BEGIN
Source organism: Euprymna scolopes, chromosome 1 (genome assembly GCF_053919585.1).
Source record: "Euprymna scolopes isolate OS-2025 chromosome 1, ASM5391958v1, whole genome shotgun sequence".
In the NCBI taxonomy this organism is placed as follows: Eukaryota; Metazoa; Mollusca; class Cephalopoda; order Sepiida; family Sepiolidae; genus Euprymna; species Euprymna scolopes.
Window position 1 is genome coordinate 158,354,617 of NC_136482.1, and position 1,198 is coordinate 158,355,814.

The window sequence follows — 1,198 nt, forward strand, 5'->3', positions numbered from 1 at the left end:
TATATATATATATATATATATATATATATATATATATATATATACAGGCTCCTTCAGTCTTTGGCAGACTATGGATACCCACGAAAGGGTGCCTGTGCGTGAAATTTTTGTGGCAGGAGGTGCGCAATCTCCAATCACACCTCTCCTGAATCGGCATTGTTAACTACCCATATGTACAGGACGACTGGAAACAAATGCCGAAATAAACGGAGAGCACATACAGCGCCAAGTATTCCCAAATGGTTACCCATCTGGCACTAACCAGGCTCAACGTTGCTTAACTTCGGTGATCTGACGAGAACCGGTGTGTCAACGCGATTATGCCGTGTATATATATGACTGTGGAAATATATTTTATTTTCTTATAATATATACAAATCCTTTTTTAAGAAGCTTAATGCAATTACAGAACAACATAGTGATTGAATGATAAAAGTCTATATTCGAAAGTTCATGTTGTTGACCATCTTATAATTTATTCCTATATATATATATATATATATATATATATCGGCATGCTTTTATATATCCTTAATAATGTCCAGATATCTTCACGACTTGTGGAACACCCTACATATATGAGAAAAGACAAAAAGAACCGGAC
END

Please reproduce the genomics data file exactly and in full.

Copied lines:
Source organism: Euprymna scolopes, chromosome 1 (genome assembly GCF_053919585.1).
Source record: "Euprymna scolopes isolate OS-2025 chromosome 1, ASM5391958v1, whole genome shotgun sequence".
In the NCBI taxonomy this organism is placed as follows: Eukaryota; Metazoa; Mollusca; class Cephalopoda; order Sepiida; family Sepiolidae; genus Euprymna; species Euprymna scolopes.
Window position 1 is genome coordinate 158,354,617 of NC_136482.1, and position 1,198 is coordinate 158,355,814.

The window sequence follows — 1,198 nt, forward strand, 5'->3', positions numbered from 1 at the left end:
TATATATATATATATATATATATATATATATATATATATATATACAGGCTCCTTCAGTCTTTGGCAGACTATGGATACCCACGAAAGGGTGCCTGTGCGTGAAATTTTTGTGGCAGGAGGTGCGCAATCTCCAATCACACCTCTCCTGAATCGGCATTGTTAACTACCCATATGTACAGGACGACTGGAAACAAATGCCGAAATAAACGGAGAGCACATACAGCGCCAAGTATTCCCAAATGGTTACCCATCTGGCACTAACCAGGCTCAACGTTGCTTAACTTCGGTGATCTGACGAGAACCGGTGTGTCAACGCGATTATGCCGTGTATATATATGACTGTGGAAATATATTTTATTTTCTTATAATATATACAAATCCTTTTTTAAGAAGCTTAATGCAATTACAGAACAACATAGTGATTGAATGATAAAAGTCTATATTCGAAAGTTCATGTTGTTGACCATCTTATAATTTATTCCTATATATATATATATATATATATATATATCGGCATGCTTTTATATATCCTTAATAATGTCCAGATATCTTCACGACTTGTGGAACACCCTACATATATGAGAAAAGACAAAAAGAACCGGAC